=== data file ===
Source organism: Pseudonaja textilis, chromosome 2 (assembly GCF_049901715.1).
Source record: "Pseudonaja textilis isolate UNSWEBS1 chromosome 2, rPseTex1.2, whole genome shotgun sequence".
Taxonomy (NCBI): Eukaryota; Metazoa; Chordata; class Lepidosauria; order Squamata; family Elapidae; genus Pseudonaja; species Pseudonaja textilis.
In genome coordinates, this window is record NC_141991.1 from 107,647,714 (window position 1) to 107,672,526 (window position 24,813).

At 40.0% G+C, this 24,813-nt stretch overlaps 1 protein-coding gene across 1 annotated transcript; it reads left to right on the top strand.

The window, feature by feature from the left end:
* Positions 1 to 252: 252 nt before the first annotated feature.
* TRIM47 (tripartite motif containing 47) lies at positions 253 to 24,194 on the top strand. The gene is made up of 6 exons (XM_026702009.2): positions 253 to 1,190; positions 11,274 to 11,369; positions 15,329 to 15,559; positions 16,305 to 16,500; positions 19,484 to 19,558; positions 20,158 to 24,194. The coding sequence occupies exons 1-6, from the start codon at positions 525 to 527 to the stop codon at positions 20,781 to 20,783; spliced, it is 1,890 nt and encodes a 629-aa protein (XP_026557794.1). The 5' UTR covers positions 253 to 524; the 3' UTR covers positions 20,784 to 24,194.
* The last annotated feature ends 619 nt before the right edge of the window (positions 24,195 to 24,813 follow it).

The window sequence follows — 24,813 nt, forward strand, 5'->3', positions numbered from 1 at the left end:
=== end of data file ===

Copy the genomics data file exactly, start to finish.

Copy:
Source organism: Pseudonaja textilis, chromosome 2 (assembly GCF_049901715.1).
Source record: "Pseudonaja textilis isolate UNSWEBS1 chromosome 2, rPseTex1.2, whole genome shotgun sequence".
Taxonomy (NCBI): Eukaryota; Metazoa; Chordata; class Lepidosauria; order Squamata; family Elapidae; genus Pseudonaja; species Pseudonaja textilis.
In genome coordinates, this window is record NC_141991.1 from 107,647,714 (window position 1) to 107,672,526 (window position 24,813).

At 40.0% G+C, this 24,813-nt stretch overlaps 1 protein-coding gene across 1 annotated transcript; it reads left to right on the top strand.

The window, feature by feature from the left end:
* Positions 1 to 252: 252 nt before the first annotated feature.
* TRIM47 (tripartite motif containing 47) lies at positions 253 to 24,194 on the top strand. The gene is made up of 6 exons (XM_026702009.2): positions 253 to 1,190; positions 11,274 to 11,369; positions 15,329 to 15,559; positions 16,305 to 16,500; positions 19,484 to 19,558; positions 20,158 to 24,194. The coding sequence occupies exons 1-6, from the start codon at positions 525 to 527 to the stop codon at positions 20,781 to 20,783; spliced, it is 1,890 nt and encodes a 629-aa protein (XP_026557794.1). The 5' UTR covers positions 253 to 524; the 3' UTR covers positions 20,784 to 24,194.
* The last annotated feature ends 619 nt before the right edge of the window (positions 24,195 to 24,813 follow it).

The window sequence follows — 24,813 nt, forward strand, 5'->3', positions numbered from 1 at the left end: